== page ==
3

I'm in a very unique situation. I have ideas of something potentially valuable for science and I want to get it published but I haven't been able to go through the peer-review process, yet. That is why I'm thinking about simply putting all I have on the Internet and leaving it be there to see would any "real" scientist (with the equipment and the position) be interested in them. I don't work in anything related to science and although I have a degree I don't have PhD so it's like I'm nobody.

What is my "protection" if one of those experts (who obviously know much better how to publish) just takes it and puts his/hers name on it even if I manage to show files containing the same ideas loaded on the Internet for public access (so I have the site administration to verify my publication dates) much before his/her work was submitted to a journal?

Does such obviously public documents have any weight against peer-reviewed paper or is the fact that s/he managed to go through the process but I didn't make these ideas his/hers? Is any value in the fact that a document is publicly displayed before the submission date or does the fact that it's publication anyways make it "the real deal" while the other document, even if it can be shown to be earlier by outside source (like the administration of the web site)? If I just "publish" it on the Internet under the Creatice Commons license does it give it any authority in any way measurable to a peer-reviewed publication or anybody who has one can claim ownership over the ideas?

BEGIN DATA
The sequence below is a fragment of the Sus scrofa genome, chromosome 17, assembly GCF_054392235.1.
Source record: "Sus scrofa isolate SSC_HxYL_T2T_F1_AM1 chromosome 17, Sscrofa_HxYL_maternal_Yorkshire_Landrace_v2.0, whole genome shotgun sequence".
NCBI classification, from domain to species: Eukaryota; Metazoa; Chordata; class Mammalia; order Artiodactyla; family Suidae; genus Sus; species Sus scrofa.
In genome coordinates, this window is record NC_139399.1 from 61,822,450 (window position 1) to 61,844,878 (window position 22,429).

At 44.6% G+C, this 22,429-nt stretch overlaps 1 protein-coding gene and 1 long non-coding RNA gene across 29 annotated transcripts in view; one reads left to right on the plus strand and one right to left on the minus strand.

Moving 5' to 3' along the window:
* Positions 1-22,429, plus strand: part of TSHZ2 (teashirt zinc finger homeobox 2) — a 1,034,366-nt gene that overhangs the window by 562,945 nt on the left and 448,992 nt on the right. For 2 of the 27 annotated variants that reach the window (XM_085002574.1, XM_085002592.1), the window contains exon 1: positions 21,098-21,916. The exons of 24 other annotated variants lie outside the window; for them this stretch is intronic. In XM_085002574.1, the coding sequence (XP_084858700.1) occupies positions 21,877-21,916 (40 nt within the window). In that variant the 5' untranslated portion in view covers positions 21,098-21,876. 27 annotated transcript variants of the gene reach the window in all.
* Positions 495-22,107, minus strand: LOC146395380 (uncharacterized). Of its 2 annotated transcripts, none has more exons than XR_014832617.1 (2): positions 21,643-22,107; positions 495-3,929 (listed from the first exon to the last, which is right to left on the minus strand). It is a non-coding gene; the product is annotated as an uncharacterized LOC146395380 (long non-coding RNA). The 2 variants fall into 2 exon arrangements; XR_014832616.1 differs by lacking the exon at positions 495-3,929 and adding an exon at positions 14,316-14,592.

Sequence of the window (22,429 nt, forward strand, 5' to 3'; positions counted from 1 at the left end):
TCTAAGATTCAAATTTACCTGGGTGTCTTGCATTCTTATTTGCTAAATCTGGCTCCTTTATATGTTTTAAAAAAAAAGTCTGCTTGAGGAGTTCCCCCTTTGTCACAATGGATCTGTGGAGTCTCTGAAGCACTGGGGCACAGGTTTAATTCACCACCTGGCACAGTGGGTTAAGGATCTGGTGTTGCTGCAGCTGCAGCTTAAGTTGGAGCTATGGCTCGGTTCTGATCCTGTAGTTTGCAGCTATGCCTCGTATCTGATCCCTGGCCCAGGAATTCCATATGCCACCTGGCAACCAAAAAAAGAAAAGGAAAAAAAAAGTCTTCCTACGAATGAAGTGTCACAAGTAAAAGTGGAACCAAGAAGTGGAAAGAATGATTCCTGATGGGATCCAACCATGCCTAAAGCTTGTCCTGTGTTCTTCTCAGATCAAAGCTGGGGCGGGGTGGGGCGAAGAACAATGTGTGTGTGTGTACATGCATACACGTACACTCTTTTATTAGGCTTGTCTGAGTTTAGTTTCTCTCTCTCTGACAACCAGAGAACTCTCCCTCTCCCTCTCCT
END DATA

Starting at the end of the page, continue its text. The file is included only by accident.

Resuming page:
P.S. Can the entire issue be "dissolved" quickly if the one who got it published in a peer-review journal just mentions my work in the acknowledgements and says these ideas were mine and s/he just "used" them. Then is the authorship of the ideas automatically transferred to me and the issue is non-existent? But what if I ask him/her and s/he refuses. Then, can I claim authorship of the ideas or are they out of my reach now and I would just have to be satisfied with the fact that at least now they have gained some form of recognition (although I'm not their author in the eyes of the community)? (The issue is I just want scientists to view my work seriously, I don't do it for the money, the job or the fame. I just want to know am I right or wrong, so what if someone just uses and claims authorship-should I be satisfied only with the fact that I was right all along or should I try to pursue him/her for non-proper use of my ideas.)

  • 3
    Why would an 'expert' do that? – Jon Custer Mar 10 '17 at 17:06
  • 1
    Because I propose something original no one has proposed before and although I have no Ph D the paradigm and the methodology it produces can still be useful for a researcher. If you just stumble on an interesting methodology someone with no background in science proposes but you think it can help you design new experiments and explain your results would you consider pursuing it, although it isn't peer-reviewed? – Yordan Yordanov Mar 10 '17 at 18:17
  • 2
    How about discussing potential collaboration with researchers near you! perhaps they can help you with writing a nice paper that can be published in a good journal. – The Guy Mar 10 '17 at 18:41
10

There are sites like arxiv.org where you can publish something, which isn't peer-reviewed yet, but which becomes public and stakes a claim to the idea.